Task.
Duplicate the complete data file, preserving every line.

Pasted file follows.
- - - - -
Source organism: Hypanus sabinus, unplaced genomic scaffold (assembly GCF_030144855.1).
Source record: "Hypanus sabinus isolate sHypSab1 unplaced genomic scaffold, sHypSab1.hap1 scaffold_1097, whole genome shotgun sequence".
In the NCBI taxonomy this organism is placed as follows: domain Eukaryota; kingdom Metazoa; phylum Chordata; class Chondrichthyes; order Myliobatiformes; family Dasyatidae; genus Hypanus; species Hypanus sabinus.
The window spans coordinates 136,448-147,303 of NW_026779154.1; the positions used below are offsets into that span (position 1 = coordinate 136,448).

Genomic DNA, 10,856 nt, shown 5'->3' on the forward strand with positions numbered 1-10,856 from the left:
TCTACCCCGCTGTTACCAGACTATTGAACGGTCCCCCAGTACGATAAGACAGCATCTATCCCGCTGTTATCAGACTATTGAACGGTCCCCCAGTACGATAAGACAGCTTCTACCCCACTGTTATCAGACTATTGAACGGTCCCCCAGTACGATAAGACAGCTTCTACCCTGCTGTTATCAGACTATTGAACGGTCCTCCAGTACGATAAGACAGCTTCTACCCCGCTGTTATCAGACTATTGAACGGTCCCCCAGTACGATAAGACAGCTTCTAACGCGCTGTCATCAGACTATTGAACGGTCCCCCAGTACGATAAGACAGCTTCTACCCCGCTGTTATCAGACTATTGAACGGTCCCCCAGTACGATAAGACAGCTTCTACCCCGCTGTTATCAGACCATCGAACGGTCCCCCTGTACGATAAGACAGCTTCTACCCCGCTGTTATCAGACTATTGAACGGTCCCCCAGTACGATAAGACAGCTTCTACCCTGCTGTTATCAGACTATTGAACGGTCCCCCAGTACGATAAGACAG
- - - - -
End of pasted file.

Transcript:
Source organism: Hypanus sabinus, unplaced genomic scaffold (assembly GCF_030144855.1).
Source record: "Hypanus sabinus isolate sHypSab1 unplaced genomic scaffold, sHypSab1.hap1 scaffold_1097, whole genome shotgun sequence".
In the NCBI taxonomy this organism is placed as follows: domain Eukaryota; kingdom Metazoa; phylum Chordata; class Chondrichthyes; order Myliobatiformes; family Dasyatidae; genus Hypanus; species Hypanus sabinus.
The window spans coordinates 136,448-147,303 of NW_026779154.1; the positions used below are offsets into that span (position 1 = coordinate 136,448).

Genomic DNA, 10,856 nt, shown 5'->3' on the forward strand with positions numbered 1-10,856 from the left:
TCTACCCCGCTGTTACCAGACTATTGAACGGTCCCCCAGTACGATAAGACAGCATCTATCCCGCTGTTATCAGACTATTGAACGGTCCCCCAGTACGATAAGACAGCTTCTACCCCACTGTTATCAGACTATTGAACGGTCCCCCAGTACGATAAGACAGCTTCTACCCTGCTGTTATCAGACTATTGAACGGTCCTCCAGTACGATAAGACAGCTTCTACCCCGCTGTTATCAGACTATTGAACGGTCCCCCAGTACGATAAGACAGCTTCTAACGCGCTGTCATCAGACTATTGAACGGTCCCCCAGTACGATAAGACAGCTTCTACCCCGCTGTTATCAGACTATTGAACGGTCCCCCAGTACGATAAGACAGCTTCTACCCCGCTGTTATCAGACCATCGAACGGTCCCCCTGTACGATAAGACAGCTTCTACCCCGCTGTTATCAGACTATTGAACGGTCCCCCAGTACGATAAGACAGCTTCTACCCTGCTGTTATCAGACTATTGAACGGTCCCCCAGTACGATAAGACAG